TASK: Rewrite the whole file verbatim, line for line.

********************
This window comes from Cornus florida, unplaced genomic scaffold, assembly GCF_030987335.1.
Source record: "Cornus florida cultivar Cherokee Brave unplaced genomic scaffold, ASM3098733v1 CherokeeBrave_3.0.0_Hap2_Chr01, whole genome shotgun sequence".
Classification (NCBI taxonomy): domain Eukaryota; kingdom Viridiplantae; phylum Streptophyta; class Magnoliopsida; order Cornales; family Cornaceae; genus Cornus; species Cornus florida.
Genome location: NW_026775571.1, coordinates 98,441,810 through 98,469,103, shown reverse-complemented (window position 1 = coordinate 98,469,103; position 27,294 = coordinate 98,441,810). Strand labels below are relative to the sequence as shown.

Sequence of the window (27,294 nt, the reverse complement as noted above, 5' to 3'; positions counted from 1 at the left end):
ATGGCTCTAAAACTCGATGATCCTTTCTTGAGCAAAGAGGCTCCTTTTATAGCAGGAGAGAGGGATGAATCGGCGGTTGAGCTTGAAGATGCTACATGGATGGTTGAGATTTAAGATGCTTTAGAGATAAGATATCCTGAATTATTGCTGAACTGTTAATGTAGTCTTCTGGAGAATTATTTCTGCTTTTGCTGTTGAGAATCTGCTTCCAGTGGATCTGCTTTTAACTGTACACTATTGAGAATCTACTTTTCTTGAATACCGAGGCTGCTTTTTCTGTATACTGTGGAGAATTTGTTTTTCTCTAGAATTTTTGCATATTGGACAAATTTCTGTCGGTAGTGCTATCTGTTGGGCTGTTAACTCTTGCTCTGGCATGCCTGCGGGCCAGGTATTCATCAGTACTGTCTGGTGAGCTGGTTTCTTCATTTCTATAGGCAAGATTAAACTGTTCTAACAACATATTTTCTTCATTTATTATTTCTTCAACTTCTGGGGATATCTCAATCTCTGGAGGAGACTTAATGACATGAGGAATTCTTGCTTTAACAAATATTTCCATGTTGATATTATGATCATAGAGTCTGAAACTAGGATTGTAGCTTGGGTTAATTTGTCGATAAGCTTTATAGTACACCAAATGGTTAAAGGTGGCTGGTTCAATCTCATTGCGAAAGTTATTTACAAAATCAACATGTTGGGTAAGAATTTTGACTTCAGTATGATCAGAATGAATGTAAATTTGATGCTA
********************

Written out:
This window comes from Cornus florida, unplaced genomic scaffold, assembly GCF_030987335.1.
Source record: "Cornus florida cultivar Cherokee Brave unplaced genomic scaffold, ASM3098733v1 CherokeeBrave_3.0.0_Hap2_Chr01, whole genome shotgun sequence".
Classification (NCBI taxonomy): domain Eukaryota; kingdom Viridiplantae; phylum Streptophyta; class Magnoliopsida; order Cornales; family Cornaceae; genus Cornus; species Cornus florida.
Genome location: NW_026775571.1, coordinates 98,441,810 through 98,469,103, shown reverse-complemented (window position 1 = coordinate 98,469,103; position 27,294 = coordinate 98,441,810). Strand labels below are relative to the sequence as shown.

Sequence of the window (27,294 nt, the reverse complement as noted above, 5' to 3'; positions counted from 1 at the left end):
ATGGCTCTAAAACTCGATGATCCTTTCTTGAGCAAAGAGGCTCCTTTTATAGCAGGAGAGAGGGATGAATCGGCGGTTGAGCTTGAAGATGCTACATGGATGGTTGAGATTTAAGATGCTTTAGAGATAAGATATCCTGAATTATTGCTGAACTGTTAATGTAGTCTTCTGGAGAATTATTTCTGCTTTTGCTGTTGAGAATCTGCTTCCAGTGGATCTGCTTTTAACTGTACACTATTGAGAATCTACTTTTCTTGAATACCGAGGCTGCTTTTTCTGTATACTGTGGAGAATTTGTTTTTCTCTAGAATTTTTGCATATTGGACAAATTTCTGTCGGTAGTGCTATCTGTTGGGCTGTTAACTCTTGCTCTGGCATGCCTGCGGGCCAGGTATTCATCAGTACTGTCTGGTGAGCTGGTTTCTTCATTTCTATAGGCAAGATTAAACTGTTCTAACAACATATTTTCTTCATTTATTATTTCTTCAACTTCTGGGGATATCTCAATCTCTGGAGGAGACTTAATGACATGAGGAATTCTTGCTTTAACAAATATTTCCATGTTGATATTATGATCATAGAGTCTGAAACTAGGATTGTAGCTTGGGTTAATTTGTCGATAAGCTTTATAGTACACCAAATGGTTAAAGGTGGCTGGTTCAATCTCATTGCGAAAGTTATTTACAAAATCAACATGTTGGGTAAGAATTTTGACTTCAGTATGATCAGAATGAATGTAAATTTGATGCTA